Carlos Sastre is the highest ranked Spaniard at his home Grand Tour, the Vuelta a España, currently holding fourth spot. Cyclingnews' Greg Johnson discovered how a new approach is fueling the Team CSC rider's Grand Tour ambitions.
Team CSC's Carlos Sastre is tackling the tough climbs of Spain's country side and crossing the finish line with a smile. It's all a part of the 32 year-old's new approach to taking on the world's biggest races. "When I say that I am passing it well, I mean I have taken this Tour different from previous races of these characteristics," he explained. "This time I have taken it with the intention to try to enjoy, to be more with the people, to gather the fruits of the fans' affection after so many years of work, to be thankful to them that they are lining the road and highways supporting us.
"I feel like a privileged person," he added. "I like my profession, I do not have a health problems, I have a team that supports me and I am fighting to try to be the best I can be in the Vuelta a España, that is the tour of my country."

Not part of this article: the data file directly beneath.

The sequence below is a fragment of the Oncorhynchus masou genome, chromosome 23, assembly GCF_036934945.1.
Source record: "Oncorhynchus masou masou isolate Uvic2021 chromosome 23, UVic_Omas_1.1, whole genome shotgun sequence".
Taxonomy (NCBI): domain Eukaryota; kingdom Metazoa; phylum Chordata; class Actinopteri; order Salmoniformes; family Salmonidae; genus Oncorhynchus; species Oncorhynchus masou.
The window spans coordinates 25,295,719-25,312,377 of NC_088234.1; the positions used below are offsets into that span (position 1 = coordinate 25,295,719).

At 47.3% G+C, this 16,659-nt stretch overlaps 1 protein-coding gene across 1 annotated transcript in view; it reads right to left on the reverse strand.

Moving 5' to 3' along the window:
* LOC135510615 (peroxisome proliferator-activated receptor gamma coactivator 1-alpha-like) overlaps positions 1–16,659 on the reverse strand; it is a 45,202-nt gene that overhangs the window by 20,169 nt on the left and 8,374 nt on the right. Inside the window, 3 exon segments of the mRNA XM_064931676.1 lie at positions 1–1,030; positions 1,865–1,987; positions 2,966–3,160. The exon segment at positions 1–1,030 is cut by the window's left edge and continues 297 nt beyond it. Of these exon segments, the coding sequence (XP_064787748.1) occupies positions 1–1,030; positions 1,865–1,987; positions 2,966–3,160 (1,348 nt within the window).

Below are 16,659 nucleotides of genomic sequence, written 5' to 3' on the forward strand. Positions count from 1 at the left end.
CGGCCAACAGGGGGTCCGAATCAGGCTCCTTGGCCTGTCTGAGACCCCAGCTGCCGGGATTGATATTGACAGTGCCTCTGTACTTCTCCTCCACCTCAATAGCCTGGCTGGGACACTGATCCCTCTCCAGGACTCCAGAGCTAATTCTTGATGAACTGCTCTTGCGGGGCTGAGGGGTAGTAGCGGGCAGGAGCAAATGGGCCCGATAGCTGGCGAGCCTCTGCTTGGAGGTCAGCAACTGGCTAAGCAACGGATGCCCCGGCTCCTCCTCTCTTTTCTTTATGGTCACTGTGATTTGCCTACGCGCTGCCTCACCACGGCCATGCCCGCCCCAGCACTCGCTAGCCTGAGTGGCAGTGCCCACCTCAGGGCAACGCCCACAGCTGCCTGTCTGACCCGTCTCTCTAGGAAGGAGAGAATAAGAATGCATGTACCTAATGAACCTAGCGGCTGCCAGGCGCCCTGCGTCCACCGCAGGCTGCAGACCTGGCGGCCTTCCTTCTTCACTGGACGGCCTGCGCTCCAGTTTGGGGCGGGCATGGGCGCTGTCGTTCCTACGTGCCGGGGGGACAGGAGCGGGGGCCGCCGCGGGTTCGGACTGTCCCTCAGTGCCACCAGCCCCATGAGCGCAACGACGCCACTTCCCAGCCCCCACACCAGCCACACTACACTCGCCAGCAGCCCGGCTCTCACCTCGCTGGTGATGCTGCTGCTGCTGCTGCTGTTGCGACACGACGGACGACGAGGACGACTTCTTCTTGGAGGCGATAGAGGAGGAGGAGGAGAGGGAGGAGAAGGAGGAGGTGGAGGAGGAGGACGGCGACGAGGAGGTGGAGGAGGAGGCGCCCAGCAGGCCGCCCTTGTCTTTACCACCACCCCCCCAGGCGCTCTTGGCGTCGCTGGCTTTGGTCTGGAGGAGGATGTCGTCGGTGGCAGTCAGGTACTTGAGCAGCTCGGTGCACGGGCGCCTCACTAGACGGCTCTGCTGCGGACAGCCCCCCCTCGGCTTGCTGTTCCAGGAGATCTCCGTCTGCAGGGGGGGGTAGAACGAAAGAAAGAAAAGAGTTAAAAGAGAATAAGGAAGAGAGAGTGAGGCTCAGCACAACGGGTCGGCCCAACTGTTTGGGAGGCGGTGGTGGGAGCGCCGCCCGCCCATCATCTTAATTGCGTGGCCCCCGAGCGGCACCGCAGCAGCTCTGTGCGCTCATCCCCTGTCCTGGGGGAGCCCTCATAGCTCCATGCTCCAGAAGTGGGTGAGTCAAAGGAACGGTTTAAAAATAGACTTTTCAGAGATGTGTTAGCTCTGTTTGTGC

It's this approach which has Sastre placed in a credible fourth place on general classification. It's this approach which Sastre hopes will earn him victory when the professional peloton reaches Madrid on September 23. "But that does not mean that I don't suffer," he added. "I am suffering like always, I am trying to fight as always and I am going to continue doing it until we arrive in Madrid."
Currently sitting 3.02 minutes behind overall leader Denis Menchov (Rabobank), Sastre believes the 10 stages already run have had little impact on who will stand atop the rostrum in Madrid. "As I said at the beginning of the race, I believe that at this Vuelta a España there is not a single day in which you can be relaxed for a minute," he explained, referring to this year's route. "Perhaps there is no decisive stage, with a sufficient mountain so that great differences can be made, but [its length is] sufficient to make enough damage. Until we arrive at Madrid there is nothing gained, nor nothing lost.
Read the full Carlos Sastre interview.